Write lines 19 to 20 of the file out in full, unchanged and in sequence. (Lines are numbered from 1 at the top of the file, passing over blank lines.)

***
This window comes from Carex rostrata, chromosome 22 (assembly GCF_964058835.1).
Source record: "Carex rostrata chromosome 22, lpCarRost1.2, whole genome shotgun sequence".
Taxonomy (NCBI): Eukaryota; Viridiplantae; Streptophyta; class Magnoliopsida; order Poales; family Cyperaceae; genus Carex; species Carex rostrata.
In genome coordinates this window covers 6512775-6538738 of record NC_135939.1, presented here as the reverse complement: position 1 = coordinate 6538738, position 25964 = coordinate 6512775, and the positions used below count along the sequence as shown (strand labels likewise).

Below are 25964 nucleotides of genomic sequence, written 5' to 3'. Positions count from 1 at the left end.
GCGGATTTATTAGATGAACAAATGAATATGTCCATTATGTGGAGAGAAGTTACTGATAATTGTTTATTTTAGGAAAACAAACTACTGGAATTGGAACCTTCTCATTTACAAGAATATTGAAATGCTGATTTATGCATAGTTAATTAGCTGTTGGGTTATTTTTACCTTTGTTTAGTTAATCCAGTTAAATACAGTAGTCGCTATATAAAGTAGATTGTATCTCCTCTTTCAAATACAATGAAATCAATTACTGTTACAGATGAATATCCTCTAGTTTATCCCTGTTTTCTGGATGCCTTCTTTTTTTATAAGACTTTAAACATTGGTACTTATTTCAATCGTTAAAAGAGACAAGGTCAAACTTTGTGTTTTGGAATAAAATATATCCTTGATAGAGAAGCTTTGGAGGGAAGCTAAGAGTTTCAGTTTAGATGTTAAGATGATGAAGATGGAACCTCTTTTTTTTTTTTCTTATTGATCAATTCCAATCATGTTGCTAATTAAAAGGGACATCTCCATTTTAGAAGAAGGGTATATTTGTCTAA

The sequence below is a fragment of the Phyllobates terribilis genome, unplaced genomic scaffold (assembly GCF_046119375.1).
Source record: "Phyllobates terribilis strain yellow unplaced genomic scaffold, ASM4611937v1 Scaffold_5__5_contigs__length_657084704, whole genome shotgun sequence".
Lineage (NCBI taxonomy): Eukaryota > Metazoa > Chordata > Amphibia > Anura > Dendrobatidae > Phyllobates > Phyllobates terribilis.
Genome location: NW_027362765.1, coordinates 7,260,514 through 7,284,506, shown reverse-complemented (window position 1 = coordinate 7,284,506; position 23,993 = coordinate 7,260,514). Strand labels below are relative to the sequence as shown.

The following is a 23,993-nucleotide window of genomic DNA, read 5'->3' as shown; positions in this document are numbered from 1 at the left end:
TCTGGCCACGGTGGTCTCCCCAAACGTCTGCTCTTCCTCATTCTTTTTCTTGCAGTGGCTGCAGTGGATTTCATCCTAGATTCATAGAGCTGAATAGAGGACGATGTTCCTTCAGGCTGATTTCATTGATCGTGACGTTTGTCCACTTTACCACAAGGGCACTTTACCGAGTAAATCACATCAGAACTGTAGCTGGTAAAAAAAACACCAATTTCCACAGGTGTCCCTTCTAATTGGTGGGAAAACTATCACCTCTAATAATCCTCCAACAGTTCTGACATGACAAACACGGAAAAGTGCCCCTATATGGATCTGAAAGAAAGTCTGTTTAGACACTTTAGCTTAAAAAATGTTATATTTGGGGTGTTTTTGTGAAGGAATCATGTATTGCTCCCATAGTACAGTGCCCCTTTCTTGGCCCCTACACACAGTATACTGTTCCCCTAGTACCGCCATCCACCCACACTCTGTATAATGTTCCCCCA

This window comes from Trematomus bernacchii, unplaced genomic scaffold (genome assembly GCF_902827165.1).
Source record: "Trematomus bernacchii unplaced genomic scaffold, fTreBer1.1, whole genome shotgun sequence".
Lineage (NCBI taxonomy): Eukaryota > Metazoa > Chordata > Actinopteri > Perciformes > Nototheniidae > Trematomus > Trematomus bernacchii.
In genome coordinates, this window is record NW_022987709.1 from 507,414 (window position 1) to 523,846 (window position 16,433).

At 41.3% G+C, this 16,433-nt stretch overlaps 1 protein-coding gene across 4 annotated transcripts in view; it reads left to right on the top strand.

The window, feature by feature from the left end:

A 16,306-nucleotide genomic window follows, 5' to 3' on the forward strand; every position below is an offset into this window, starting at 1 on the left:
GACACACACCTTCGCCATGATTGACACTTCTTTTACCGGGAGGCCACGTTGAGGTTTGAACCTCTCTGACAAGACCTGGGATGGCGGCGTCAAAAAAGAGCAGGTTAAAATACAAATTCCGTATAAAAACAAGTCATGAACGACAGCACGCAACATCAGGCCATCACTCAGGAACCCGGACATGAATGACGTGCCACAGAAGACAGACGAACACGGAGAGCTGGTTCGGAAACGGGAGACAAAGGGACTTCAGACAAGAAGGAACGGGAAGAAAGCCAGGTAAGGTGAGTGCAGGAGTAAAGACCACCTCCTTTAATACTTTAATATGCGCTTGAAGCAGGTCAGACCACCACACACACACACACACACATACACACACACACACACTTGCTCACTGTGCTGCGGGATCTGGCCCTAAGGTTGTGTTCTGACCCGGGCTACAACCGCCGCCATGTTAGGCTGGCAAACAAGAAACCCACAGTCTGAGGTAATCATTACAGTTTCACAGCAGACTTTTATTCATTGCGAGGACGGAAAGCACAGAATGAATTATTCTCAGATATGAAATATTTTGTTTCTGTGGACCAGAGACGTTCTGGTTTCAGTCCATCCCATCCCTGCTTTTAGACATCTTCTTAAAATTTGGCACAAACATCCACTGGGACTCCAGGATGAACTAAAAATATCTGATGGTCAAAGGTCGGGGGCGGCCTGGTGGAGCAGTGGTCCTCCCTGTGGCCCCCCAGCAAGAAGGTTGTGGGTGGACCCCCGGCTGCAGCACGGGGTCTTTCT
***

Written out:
A 16,306-nucleotide genomic window follows, 5' to 3' on the forward strand; every position below is an offset into this window, starting at 1 on the left:
GACACACACCTTCGCCATGATTGACACTTCTTTTACCGGGAGGCCACGTTGAGGTTTGAACCTCTCTGACAAGACCTGGGATGGCGGCGTCAAAAAAGAGCAGGTTAAAATACAAATTCCGTATAAAAACAAGTCATGAACGACAGCACGCAACATCAGGCCATCACTCAGGAACCCGGACATGAATGACGTGCCACAGAAGACAGACGAACACGGAGAGCTGGTTCGGAAACGGGAGACAAAGGGACTTCAGACAAGAAGGAACGGGAAGAAAGCCAGGTAAGGTGAGTGCAGGAGTAAAGACCACCTCCTTTAATACTTTAATATGCGCTTGAAGCAGGTCAGACCACCACACACACACACACACACATACACACACACACACACTTGCTCACTGTGCTGCGGGATCTGGCCCTAAGGTTGTGTTCTGACCCGGGCTACAACCGCCGCCATGTTAGGCTGGCAAACAAGAAACCCACAGTCTGAGGTAATCATTACAGTTTCACAGCAGACTTTTATTCATTGCGAGGACGGAAAGCACAGAATGAATTATTCTCAGATATGAAATATTTTGTTTCTGTGGACCAGAGACGTTCTGGTTTCAGTCCATCCCATCCCTGCTTTTAGACATCTTCTTAAAATTTGGCACAAACATCCACTGGGACTCCAGGATGAACTAAAAATATCTGATGGTCAAAGGTCGGGGGCGGCCTGGTGGAGCAGTGGTCCTCCCTGTGGCCCCCCAGCAAGAAGGTTGTGGGTGGACCCCCGGCTGCAGCACGGGGTCTTTCT